The final picture is also a multi-level example of Rice humor. I assume we all recognize the basic item as a water jug atop a water cooler.
    Reading top to bottom and left to right:
    * USAEC = United States Atomic Energy Commission, the initial funder of TRIC (The Rice Institute Computer, later R1) to support the research of Zevi Salsburg (among others).
    * Bessel function generator — When water is removed from the jug, air bubbles come in to make up the volume, making ripples out from the center. The shape of the ripples considered along a radius of the jug approximate the curve of a Bessel function [].
    * The water is Silver Seal brand, with an appropriate symbol (corporate sense of humor?).
    * This water was apparently purified through distillation, which somebody thought ought to have produced gin.

    Sadly, humor loses a lot when you try to explain it.

  8. Mark Williamson says:

    Oh, and if Bob took it while he was a student, it must be the R1 (not that I had any doubt from the pictures).

  9. Sigsby Rusk says:

    The pictures of the electronic racks show things as they existed from about 1964 to about 1969. In the first picture the IBM Selectric typewriter had been modified to allow us to type values (in octal notation – bytes had not yet been invented) into the principal arithmetic registers, and also to type out the current values of those registers. This was for debugging purposes only. For several years I thought the tape drives were my nemesis since I had designed the read/write circuitry and the interface to the R1. The signals from the tape always looked clean and steady but the data that reached the R1 often had intermittent errors, enough to keep the tapes from being very useful. Years later just before we took the R1 down I discovered a chassis near the floor which had about 30 wires (installed by a geophysical company in 1959) which had never been solder to the sockets on that chassis. they were directly in the path of the tape drives and easily explained the intermittent trouble. Such was life in those days when so many thousands of connections had to be made by hand.
    The water bottle was an important fixture in those days because there was not a water fountain anywhere near the computer room. For all the early years the bottle had no label. We all took turns rolling it down the hall to a janitors closet which had a sink and water faucet, then rolling it back to sit above the cooler. Several of us thought our job description should be modified to include that duty.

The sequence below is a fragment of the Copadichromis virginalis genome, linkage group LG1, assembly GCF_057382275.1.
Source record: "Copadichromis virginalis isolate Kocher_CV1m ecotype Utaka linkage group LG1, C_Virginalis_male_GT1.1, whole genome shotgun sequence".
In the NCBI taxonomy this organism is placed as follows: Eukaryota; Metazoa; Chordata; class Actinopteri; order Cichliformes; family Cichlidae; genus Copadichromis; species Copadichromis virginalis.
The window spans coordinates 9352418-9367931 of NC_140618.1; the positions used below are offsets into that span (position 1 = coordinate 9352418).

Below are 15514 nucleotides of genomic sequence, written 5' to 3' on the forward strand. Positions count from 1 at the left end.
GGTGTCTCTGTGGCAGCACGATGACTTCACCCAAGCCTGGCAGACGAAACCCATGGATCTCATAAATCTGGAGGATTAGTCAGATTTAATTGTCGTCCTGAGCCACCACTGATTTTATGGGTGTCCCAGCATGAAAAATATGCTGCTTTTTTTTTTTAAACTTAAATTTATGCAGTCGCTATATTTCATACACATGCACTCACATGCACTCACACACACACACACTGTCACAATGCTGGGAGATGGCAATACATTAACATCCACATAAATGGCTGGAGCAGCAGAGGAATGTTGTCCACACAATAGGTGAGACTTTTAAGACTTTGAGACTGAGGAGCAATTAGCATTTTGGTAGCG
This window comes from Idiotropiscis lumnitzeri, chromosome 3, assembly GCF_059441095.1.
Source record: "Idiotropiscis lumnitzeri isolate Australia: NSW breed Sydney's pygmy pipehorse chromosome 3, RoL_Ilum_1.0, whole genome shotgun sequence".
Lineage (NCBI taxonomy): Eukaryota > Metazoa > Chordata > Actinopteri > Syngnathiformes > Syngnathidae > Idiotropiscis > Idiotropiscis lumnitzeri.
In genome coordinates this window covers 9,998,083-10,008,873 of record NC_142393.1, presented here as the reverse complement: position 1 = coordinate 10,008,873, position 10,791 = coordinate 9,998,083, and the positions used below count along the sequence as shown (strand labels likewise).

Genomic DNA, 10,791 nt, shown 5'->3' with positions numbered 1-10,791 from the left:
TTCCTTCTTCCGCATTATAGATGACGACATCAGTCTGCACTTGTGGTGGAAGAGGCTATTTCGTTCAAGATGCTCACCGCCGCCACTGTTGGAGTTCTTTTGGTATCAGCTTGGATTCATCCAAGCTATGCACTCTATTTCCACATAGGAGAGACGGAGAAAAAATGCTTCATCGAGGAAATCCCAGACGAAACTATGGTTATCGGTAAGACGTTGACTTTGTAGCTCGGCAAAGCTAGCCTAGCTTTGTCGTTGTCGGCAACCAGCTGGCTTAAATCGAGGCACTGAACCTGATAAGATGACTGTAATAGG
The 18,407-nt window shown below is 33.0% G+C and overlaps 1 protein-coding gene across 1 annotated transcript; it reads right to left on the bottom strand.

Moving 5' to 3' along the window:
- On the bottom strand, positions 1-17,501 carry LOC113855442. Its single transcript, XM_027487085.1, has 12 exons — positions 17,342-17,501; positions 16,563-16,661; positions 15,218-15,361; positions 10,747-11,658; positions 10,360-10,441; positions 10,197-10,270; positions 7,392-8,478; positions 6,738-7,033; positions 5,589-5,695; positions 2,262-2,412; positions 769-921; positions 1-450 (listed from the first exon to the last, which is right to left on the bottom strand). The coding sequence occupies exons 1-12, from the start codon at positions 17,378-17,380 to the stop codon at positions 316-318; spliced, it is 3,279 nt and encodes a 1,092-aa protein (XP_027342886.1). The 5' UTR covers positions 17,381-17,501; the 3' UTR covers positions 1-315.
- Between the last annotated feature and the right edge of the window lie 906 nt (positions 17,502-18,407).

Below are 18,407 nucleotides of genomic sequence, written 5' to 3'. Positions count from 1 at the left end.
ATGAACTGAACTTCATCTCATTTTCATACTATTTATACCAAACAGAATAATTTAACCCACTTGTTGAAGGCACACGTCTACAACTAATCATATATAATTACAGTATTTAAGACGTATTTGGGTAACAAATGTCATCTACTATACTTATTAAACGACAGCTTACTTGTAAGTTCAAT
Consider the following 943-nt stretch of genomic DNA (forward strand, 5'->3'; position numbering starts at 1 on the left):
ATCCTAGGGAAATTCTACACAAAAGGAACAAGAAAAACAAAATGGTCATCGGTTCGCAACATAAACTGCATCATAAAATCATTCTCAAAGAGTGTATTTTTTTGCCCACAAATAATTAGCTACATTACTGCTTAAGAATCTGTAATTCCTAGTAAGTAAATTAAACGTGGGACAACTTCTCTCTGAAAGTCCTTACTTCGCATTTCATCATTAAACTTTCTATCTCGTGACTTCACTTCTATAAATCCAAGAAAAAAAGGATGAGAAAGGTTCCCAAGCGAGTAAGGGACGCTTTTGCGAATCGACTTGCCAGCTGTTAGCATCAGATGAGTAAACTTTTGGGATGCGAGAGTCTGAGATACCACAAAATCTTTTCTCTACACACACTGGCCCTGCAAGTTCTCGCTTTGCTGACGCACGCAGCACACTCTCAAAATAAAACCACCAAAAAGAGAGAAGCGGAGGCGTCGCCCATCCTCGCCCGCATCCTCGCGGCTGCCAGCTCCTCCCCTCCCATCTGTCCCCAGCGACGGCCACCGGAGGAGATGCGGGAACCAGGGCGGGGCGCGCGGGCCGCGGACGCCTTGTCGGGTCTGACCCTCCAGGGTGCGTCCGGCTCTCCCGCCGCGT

10. Pingback: "Each computer run would last 1,000-2,000 hours, and, because we didn't really trust a program that ran so long, we ran it twice, and it verified that the results matched. I'm not sure I ever was present when a run finished." - Statist

  11. Pingback: “Each computer run would last 1,000-2,000 hours, and, because we didn’t honestly trust a program that ran so long, we ran it twice, and it verified that the results matched. I’m not sure I ever was present when a run finished.” – News Puddle

  12. Pingback: “Each computer run would last 1,000-2,000 hours,” An R1 Mystery | Rice History Corner

  13. Sigsby Rusk says:

    Thanks to Bill Harris for the pictures, as I did not have those in my collection. The images
    named circuitry1 through circuitry3 are actually pictures of instruction decoding and sequencing logic in the rack in front of the console. I can’t recall that any of the R1 staff had a camera in the 1960’s, much to my regret.

  14. Bill Harris says:

    I just saw your last note. I sent Melissa a few more pictures that didn’t get posted, I think, and I once found them on the Woodson site as R1 pictures taken by Bob Roosth and donated by me. I can’t find them now, so I must have forgotten the recipe, but perhaps you know how to do that search, or Melissa can educate us.

  15. Sigsby Rusk says:

    If the pictures were once on the Woodson site I must have seen them. I met with Melissa a couple of weeks ago but we weren’t discussing the R1.